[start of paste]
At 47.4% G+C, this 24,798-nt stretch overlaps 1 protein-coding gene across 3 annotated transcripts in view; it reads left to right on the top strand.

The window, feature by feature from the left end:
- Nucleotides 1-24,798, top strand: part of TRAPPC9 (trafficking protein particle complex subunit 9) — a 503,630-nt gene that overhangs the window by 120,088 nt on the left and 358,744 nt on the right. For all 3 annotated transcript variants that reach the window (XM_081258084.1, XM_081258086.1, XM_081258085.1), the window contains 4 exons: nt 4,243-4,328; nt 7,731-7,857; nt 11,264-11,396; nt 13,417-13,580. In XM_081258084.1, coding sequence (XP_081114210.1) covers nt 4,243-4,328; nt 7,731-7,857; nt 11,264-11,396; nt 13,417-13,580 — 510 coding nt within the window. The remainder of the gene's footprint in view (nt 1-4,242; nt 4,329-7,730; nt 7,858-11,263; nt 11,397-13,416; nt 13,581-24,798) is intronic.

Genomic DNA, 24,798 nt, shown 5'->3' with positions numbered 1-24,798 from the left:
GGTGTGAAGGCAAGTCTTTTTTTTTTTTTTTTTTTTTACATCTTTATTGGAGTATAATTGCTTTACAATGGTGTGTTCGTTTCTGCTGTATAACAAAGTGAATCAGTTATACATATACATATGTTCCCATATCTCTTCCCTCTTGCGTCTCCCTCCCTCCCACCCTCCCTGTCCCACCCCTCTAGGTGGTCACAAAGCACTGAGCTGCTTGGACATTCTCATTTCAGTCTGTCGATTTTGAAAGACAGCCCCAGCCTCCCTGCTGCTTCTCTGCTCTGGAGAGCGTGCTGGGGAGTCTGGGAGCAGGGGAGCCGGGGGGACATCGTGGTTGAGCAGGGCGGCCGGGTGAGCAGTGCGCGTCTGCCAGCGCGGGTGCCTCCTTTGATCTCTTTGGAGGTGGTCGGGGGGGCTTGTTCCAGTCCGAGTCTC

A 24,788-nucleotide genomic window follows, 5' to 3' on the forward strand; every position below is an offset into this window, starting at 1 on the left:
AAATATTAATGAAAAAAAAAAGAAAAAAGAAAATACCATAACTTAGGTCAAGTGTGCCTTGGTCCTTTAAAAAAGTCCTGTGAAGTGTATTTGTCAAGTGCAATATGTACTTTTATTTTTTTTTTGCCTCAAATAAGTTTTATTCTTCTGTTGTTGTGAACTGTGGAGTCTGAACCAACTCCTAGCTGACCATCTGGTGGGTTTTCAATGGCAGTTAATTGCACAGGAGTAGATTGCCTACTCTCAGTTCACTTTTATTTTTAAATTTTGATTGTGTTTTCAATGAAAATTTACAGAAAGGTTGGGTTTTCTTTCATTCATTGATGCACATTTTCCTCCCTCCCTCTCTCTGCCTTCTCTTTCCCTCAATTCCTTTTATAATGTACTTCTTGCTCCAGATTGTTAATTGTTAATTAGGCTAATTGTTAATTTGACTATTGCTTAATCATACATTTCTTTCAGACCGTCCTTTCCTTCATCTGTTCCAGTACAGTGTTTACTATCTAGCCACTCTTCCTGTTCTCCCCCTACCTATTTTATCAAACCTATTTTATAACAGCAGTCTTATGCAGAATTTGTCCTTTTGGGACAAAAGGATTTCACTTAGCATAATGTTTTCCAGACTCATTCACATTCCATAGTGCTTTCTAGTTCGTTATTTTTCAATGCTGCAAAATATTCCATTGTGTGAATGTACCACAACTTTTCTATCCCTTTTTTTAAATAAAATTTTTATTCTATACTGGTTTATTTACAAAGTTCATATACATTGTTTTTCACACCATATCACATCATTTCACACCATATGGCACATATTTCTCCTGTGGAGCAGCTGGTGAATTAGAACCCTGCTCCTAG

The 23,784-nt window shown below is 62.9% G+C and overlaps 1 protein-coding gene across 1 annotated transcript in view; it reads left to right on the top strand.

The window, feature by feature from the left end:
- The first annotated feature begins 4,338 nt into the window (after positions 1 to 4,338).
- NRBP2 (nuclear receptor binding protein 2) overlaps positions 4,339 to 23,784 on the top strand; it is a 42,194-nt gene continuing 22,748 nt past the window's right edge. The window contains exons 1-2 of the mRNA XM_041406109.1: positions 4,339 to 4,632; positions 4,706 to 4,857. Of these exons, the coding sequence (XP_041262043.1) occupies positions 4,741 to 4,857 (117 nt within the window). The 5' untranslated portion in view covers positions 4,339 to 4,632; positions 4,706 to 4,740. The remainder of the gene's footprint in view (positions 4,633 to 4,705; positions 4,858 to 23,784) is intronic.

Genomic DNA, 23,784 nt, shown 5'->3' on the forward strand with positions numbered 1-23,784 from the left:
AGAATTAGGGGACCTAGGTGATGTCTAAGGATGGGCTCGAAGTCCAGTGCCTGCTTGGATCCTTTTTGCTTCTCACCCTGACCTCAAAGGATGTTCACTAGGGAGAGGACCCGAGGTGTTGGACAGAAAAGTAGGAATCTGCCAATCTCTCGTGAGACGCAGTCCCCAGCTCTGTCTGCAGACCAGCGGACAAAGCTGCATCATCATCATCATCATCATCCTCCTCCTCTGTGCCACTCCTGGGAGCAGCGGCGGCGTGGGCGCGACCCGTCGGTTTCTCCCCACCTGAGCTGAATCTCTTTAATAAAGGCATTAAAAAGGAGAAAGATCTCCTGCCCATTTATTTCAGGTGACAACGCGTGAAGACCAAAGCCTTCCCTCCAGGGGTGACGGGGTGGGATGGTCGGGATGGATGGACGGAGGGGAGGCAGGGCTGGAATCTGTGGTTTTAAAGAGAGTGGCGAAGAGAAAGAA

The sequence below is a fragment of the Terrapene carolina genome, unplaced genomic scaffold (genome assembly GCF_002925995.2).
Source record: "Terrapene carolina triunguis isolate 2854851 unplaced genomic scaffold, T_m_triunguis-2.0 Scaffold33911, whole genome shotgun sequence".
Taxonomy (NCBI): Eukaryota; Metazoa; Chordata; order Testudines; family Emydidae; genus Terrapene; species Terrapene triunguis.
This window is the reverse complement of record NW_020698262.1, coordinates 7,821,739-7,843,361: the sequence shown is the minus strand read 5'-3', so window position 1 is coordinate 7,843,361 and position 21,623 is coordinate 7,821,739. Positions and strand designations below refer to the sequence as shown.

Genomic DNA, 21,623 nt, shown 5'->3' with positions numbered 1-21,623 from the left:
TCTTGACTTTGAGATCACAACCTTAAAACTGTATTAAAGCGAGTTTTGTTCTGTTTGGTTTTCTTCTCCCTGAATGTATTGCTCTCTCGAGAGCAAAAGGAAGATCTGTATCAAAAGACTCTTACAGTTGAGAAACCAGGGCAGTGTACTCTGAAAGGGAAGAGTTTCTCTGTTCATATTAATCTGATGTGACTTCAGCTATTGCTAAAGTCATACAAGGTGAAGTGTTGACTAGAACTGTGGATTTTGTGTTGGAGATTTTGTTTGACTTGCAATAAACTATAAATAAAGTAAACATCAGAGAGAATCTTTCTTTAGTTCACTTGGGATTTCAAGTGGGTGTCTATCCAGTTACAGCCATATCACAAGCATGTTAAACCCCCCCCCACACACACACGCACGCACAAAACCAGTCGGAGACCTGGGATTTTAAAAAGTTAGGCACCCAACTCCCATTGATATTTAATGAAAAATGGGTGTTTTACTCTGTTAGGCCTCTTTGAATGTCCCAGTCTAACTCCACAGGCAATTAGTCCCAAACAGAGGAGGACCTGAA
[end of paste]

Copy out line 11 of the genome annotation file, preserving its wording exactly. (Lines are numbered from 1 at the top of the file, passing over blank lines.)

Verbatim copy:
- NRBP2 (nuclear receptor binding protein 2) overlaps positions 4,339 to 23,784 on the top strand; it is a 42,194-nt gene continuing 22,748 nt past the window's right edge. The window contains exons 1-2 of the mRNA XM_041406109.1: positions 4,339 to 4,632; positions 4,706 to 4,857. Of these exons, the coding sequence (XP_041262043.1) occupies positions 4,741 to 4,857 (117 nt within the window). The 5' untranslated portion in view covers positions 4,339 to 4,632; positions 4,706 to 4,740. The remainder of the gene's footprint in view (positions 4,633 to 4,705; positions 4,858 to 23,784) is intronic.